It reminds me of a discussion I was having with a colleague at work a couple of days ago. We were talking about how the mind has this miraculous ability to "somatize" anxiety and conflict. There is a certain type of person who spends his life going from doctor to doctor, trying to find out what's wrong with him or her, even though nothing really is, except mentally -- we call them hysterics or hypochondriacs. And then finally, when you hit your 50s or so, something finally is wrong -- heart disease, or diabetes, or some other condition, and it kind of blows away all the hypochondria. You go from the obsession with fantasy illnesses to dealing with a real one.
Our liberal media are hysterics and hypochondriacs, obsessed with meaningless trivia for the purposes of managing and channeling collective anxiety, including their own. You might remember, for example, that prior to 9-11, all of the networks were obsessed with the Gary Condit affair, day in, day out. Then something real came along -- 9-11 -- which rendered the Condit affair totally meaningless, even though it had been utterly meaningless before.
If you've ever stepped on an ant hill, you may have noticed how the orderly lines of ants suddenly become chaotic, but within a matter of minutes they sort things out and are back to their mundane routine. It's the same with our lamebrained MSMistry of Truth. Within weeks of 9-11, they were back to purveying their mindless substitute reality of leftist lies and hysteria. (Here is the appropriate response to Al Gore's weather hysteria.)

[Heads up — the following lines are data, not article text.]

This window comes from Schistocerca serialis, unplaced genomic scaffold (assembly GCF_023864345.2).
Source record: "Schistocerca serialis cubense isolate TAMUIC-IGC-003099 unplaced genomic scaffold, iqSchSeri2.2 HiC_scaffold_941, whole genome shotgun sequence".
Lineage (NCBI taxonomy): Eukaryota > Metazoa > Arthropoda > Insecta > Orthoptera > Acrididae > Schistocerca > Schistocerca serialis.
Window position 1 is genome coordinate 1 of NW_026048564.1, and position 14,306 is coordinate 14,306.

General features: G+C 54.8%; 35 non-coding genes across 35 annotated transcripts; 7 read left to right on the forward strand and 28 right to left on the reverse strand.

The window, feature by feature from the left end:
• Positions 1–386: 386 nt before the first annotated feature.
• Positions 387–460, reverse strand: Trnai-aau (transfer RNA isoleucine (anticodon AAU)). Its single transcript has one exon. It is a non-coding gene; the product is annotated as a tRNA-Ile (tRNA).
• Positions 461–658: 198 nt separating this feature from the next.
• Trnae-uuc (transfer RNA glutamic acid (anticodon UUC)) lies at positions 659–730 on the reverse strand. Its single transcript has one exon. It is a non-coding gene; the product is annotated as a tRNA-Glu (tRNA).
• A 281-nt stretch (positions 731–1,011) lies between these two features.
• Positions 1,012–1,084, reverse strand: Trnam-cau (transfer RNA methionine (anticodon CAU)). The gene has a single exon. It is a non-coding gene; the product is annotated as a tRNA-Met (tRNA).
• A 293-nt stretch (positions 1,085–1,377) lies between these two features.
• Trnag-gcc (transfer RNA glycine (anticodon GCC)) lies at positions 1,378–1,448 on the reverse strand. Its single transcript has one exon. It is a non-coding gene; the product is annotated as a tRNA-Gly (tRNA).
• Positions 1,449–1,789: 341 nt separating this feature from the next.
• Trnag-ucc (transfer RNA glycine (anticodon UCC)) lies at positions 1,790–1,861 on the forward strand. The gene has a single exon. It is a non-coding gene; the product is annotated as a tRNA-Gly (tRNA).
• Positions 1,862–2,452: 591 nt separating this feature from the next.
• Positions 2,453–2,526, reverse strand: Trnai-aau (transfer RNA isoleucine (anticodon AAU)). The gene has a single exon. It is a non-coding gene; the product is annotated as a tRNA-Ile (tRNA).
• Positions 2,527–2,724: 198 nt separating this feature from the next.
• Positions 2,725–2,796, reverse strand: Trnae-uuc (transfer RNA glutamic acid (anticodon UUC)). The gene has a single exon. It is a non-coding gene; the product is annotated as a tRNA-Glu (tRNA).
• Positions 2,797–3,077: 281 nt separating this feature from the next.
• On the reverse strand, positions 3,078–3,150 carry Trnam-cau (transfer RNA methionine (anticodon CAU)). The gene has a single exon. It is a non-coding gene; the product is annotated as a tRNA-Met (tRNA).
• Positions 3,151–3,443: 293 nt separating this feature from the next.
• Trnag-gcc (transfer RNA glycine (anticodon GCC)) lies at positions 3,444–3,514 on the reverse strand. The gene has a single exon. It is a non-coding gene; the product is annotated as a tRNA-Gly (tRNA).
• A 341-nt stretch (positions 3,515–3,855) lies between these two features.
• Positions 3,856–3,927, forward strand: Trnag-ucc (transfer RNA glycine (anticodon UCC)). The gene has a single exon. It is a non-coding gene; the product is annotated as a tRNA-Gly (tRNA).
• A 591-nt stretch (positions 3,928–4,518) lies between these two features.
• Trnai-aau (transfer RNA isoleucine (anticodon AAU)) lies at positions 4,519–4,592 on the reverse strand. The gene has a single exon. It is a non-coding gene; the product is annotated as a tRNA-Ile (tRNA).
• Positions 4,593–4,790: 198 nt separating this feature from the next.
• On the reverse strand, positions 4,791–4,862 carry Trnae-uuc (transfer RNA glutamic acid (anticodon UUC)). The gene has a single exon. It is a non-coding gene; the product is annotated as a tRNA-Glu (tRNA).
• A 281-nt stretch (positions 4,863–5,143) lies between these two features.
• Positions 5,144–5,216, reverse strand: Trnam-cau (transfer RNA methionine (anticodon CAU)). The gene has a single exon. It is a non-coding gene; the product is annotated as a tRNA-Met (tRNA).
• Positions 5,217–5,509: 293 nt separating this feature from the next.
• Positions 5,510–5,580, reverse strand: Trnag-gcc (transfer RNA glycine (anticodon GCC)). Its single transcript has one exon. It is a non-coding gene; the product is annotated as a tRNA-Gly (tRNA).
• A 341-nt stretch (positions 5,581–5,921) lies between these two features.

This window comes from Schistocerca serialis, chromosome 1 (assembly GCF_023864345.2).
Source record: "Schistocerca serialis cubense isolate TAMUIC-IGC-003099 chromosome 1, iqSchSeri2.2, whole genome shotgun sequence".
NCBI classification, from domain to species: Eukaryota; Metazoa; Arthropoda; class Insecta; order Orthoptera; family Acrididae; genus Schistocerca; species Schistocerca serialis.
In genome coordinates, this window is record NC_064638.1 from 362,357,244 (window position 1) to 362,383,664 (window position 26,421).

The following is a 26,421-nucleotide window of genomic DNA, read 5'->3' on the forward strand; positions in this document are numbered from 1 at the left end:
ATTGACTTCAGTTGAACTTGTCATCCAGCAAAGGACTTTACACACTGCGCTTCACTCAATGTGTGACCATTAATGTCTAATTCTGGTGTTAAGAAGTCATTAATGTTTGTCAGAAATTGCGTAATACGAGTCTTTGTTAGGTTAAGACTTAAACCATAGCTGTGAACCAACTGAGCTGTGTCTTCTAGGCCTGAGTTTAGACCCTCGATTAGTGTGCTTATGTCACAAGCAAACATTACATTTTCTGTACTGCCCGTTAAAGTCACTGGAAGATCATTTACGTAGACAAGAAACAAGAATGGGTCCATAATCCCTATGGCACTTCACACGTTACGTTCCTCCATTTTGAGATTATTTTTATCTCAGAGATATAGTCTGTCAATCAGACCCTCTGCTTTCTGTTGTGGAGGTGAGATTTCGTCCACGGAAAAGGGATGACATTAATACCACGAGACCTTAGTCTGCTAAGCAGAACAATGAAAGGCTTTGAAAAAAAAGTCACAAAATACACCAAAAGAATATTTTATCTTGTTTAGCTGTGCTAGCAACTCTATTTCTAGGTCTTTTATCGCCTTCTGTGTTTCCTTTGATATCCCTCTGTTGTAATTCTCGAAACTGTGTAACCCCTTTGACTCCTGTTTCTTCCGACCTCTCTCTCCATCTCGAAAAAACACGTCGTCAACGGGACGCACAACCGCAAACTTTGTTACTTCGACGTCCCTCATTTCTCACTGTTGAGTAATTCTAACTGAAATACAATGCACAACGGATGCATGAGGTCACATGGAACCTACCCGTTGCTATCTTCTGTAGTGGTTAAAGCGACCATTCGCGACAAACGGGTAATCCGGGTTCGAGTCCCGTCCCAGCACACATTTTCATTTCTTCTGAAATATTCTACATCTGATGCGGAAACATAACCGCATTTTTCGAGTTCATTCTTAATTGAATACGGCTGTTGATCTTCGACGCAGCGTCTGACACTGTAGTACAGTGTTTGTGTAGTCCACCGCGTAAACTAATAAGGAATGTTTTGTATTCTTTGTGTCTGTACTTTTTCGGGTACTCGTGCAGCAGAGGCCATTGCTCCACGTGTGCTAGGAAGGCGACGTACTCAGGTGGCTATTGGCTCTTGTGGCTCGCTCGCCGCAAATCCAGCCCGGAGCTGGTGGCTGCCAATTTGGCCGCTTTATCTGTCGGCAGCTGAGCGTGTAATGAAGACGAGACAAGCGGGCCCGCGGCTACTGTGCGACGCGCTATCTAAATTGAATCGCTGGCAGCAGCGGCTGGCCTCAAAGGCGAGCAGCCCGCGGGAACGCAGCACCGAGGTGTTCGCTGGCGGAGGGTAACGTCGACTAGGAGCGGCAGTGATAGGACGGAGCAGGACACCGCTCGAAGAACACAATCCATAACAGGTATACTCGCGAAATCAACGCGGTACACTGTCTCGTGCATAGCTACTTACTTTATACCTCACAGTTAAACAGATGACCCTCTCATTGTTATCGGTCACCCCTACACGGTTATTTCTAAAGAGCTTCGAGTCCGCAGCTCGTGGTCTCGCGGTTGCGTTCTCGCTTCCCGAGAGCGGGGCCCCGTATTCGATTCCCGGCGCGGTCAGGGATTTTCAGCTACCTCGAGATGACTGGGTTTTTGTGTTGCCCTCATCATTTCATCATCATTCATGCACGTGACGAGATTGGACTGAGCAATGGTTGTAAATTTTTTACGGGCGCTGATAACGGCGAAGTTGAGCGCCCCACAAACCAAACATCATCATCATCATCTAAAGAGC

So there's a straight line that leads from 9-11 to JWM and I bumping heads and hearts in cyberspace. For me, my life is so utterly different than it was pre-9-11, that I've almost lost any sense of continuity between my past and present selves. When I pause to think about it, it's a little disorienting, and I don't quite know how to assimilate my past into my present. The image that comes to mind is those rockets that jettison their lower half as they leave the earth's atmosphere. Naturally, there's no turning back at that point. Nor is there standing still. Rather, you can only continue to hurtle forward into the unknown.
I want to thank Will for coonducting the interview, and JWM for submitting to it. It provoked a lot of other thoughts that I think I'll discuss later. Suffice it to say that I always love reading any meaningful spiritual autobiography. In a way, it's the most important testimony or witness we have to the reality of spirit. In the absence of this kind of unfolding and very real transformation, even the greatest theology is just theory. For the transformation is a result of ongoing conformity to a reality that simultaneously transcends and abides within us. But it is always retail spirituality: the cosmic tumblers can only align themselves one Raccoon at a time.